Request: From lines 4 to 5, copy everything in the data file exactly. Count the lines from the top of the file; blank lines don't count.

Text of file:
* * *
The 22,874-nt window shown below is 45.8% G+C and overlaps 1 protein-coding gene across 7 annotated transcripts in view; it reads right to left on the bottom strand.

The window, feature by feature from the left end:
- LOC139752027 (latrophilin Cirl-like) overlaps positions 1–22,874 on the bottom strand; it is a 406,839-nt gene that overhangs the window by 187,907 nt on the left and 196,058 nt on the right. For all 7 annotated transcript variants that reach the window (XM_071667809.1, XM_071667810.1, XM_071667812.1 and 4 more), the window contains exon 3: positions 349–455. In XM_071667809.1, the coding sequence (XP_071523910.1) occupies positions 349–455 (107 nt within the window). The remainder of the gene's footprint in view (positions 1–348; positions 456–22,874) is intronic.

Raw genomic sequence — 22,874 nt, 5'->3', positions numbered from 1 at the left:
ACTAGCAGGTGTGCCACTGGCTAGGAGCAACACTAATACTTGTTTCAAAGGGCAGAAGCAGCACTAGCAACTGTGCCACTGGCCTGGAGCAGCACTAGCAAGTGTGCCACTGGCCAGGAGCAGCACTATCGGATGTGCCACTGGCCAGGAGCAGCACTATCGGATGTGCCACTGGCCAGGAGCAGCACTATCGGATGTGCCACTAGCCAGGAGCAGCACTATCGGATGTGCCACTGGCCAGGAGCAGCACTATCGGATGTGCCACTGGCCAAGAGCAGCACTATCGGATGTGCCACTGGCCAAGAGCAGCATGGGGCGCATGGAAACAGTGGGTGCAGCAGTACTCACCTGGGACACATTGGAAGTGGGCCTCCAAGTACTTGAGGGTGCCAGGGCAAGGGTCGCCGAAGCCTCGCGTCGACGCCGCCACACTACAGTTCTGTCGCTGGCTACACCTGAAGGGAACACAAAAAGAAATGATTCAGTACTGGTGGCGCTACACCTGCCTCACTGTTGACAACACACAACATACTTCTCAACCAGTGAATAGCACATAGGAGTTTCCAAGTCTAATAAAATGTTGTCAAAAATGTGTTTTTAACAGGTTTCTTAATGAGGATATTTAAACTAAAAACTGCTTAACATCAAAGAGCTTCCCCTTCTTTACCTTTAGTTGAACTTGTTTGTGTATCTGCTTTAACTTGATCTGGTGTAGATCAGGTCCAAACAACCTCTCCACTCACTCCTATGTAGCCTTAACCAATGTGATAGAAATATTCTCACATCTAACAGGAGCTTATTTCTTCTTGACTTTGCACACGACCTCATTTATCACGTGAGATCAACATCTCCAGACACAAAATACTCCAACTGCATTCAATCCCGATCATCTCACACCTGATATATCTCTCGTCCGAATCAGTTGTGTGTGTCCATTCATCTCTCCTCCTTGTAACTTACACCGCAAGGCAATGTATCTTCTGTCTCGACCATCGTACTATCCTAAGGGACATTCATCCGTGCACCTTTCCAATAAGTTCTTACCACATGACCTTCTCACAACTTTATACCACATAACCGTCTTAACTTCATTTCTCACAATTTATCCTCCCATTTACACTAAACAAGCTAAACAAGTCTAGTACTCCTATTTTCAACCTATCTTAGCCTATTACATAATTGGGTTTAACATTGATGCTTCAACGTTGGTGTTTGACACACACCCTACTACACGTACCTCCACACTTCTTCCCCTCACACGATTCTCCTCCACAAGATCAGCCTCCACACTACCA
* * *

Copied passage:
Raw genomic sequence — 22,874 nt, 5'->3', positions numbered from 1 at the left:
ACTAGCAGGTGTGCCACTGGCTAGGAGCAACACTAATACTTGTTTCAAAGGGCAGAAGCAGCACTAGCAACTGTGCCACTGGCCTGGAGCAGCACTAGCAAGTGTGCCACTGGCCAGGAGCAGCACTATCGGATGTGCCACTGGCCAGGAGCAGCACTATCGGATGTGCCACTGGCCAGGAGCAGCACTATCGGATGTGCCACTAGCCAGGAGCAGCACTATCGGATGTGCCACTGGCCAGGAGCAGCACTATCGGATGTGCCACTGGCCAAGAGCAGCACTATCGGATGTGCCACTGGCCAAGAGCAGCATGGGGCGCATGGAAACAGTGGGTGCAGCAGTACTCACCTGGGACACATTGGAAGTGGGCCTCCAAGTACTTGAGGGTGCCAGGGCAAGGGTCGCCGAAGCCTCGCGTCGACGCCGCCACACTACAGTTCTGTCGCTGGCTACACCTGAAGGGAACACAAAAAGAAATGATTCAGTACTGGTGGCGCTACACCTGCCTCACTGTTGACAACACACAACATACTTCTCAACCAGTGAATAGCACATAGGAGTTTCCAAGTCTAATAAAATGTTGTCAAAAATGTGTTTTTAACAGGTTTCTTAATGAGGATATTTAAACTAAAAACTGCTTAACATCAAAGAGCTTCCCCTTCTTTACCTTTAGTTGAACTTGTTTGTGTATCTGCTTTAACTTGATCTGGTGTAGATCAGGTCCAAACAACCTCTCCACTCACTCCTATGTAGCCTTAACCAATGTGATAGAAATATTCTCACATCTAACAGGAGCTTATTTCTTCTTGACTTTGCACACGACCTCATTTATCACGTGAGATCAACATCTCCAGACACAAAATACTCCAACTGCATTCAATCCCGATCATCTCACACCTGATATATCTCTCGTCCGAATCAGTTGTGTGTGTCCATTCATCTCTCCTCCTTGTAACTTACACCGCAAGGCAATGTATCTTCTGTCTCGACCATCGTACTATCCTAAGGGACATTCATCCGTGCACCTTTCCAATAAGTTCTTACCACATGACCTTCTCACAACTTTATACCACATAACCGTCTTAACTTCATTTCTCACAATTTATCCTCCCATTTACACTAAACAAGCTAAACAAGTCTAGTACTCCTATTTTCAACCTATCTTAGCCTATTACATAATTGGGTTTAACATTGATGCTTCAACGTTGGTGTTTGACACACACCCTACTACACGTACCTCCACACTTCTTCCCCTCACACGATTCTCCTCCACAAGATCAGCCTCCACACTACCA